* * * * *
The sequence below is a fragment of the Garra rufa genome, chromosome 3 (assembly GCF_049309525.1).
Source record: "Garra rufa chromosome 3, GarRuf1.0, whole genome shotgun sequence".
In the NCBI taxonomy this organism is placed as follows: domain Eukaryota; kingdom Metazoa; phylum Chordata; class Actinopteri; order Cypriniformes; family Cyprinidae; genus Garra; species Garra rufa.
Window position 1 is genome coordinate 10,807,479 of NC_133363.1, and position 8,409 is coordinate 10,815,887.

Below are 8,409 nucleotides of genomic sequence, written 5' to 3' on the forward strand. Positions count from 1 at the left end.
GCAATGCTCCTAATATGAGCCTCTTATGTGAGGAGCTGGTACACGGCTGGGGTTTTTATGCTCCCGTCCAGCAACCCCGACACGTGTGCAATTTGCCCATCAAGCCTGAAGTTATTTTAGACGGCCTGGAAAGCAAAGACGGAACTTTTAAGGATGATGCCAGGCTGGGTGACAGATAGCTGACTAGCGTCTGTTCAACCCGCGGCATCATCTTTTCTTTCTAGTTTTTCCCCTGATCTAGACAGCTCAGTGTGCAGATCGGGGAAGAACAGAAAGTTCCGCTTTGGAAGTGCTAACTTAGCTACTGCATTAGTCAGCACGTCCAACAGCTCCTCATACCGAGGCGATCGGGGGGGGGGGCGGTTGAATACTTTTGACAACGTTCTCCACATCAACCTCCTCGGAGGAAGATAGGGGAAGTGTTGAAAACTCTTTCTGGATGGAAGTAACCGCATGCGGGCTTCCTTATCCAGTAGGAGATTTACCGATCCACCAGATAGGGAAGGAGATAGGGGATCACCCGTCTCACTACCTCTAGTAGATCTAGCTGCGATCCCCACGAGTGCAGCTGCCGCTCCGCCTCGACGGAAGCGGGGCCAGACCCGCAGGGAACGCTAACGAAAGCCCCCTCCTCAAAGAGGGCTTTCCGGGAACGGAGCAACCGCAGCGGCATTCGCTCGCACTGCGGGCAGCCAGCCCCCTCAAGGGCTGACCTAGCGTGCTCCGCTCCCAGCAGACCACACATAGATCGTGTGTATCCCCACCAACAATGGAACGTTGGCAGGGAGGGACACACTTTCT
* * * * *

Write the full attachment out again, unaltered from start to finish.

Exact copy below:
The sequence below is a fragment of the Garra rufa genome, chromosome 3 (assembly GCF_049309525.1).
Source record: "Garra rufa chromosome 3, GarRuf1.0, whole genome shotgun sequence".
In the NCBI taxonomy this organism is placed as follows: domain Eukaryota; kingdom Metazoa; phylum Chordata; class Actinopteri; order Cypriniformes; family Cyprinidae; genus Garra; species Garra rufa.
Window position 1 is genome coordinate 10,807,479 of NC_133363.1, and position 8,409 is coordinate 10,815,887.

Below are 8,409 nucleotides of genomic sequence, written 5' to 3' on the forward strand. Positions count from 1 at the left end.
GCAATGCTCCTAATATGAGCCTCTTATGTGAGGAGCTGGTACACGGCTGGGGTTTTTATGCTCCCGTCCAGCAACCCCGACACGTGTGCAATTTGCCCATCAAGCCTGAAGTTATTTTAGACGGCCTGGAAAGCAAAGACGGAACTTTTAAGGATGATGCCAGGCTGGGTGACAGATAGCTGACTAGCGTCTGTTCAACCCGCGGCATCATCTTTTCTTTCTAGTTTTTCCCCTGATCTAGACAGCTCAGTGTGCAGATCGGGGAAGAACAGAAAGTTCCGCTTTGGAAGTGCTAACTTAGCTACTGCATTAGTCAGCACGTCCAACAGCTCCTCATACCGAGGCGATCGGGGGGGGGGGCGGTTGAATACTTTTGACAACGTTCTCCACATCAACCTCCTCGGAGGAAGATAGGGGAAGTGTTGAAAACTCTTTCTGGATGGAAGTAACCGCATGCGGGCTTCCTTATCCAGTAGGAGATTTACCGATCCACCAGATAGGGAAGGAGATAGGGGATCACCCGTCTCACTACCTCTAGTAGATCTAGCTGCGATCCCCACGAGTGCAGCTGCCGCTCCGCCTCGACGGAAGCGGGGCCAGACCCGCAGGGAACGCTAACGAAAGCCCCCTCCTCAAAGAGGGCTTTCCGGGAACGGAGCAACCGCAGCGGCATTCGCTCGCACTGCGGGCAGCCAGCCCCCTCAAGGGCTGACCTAGCGTGCTCCGCTCCCAGCAGACCACACATAGATCGTGTGTATCCCCACCAACAATGGAACGTTGGCAGGGAGGGACACACTTTCT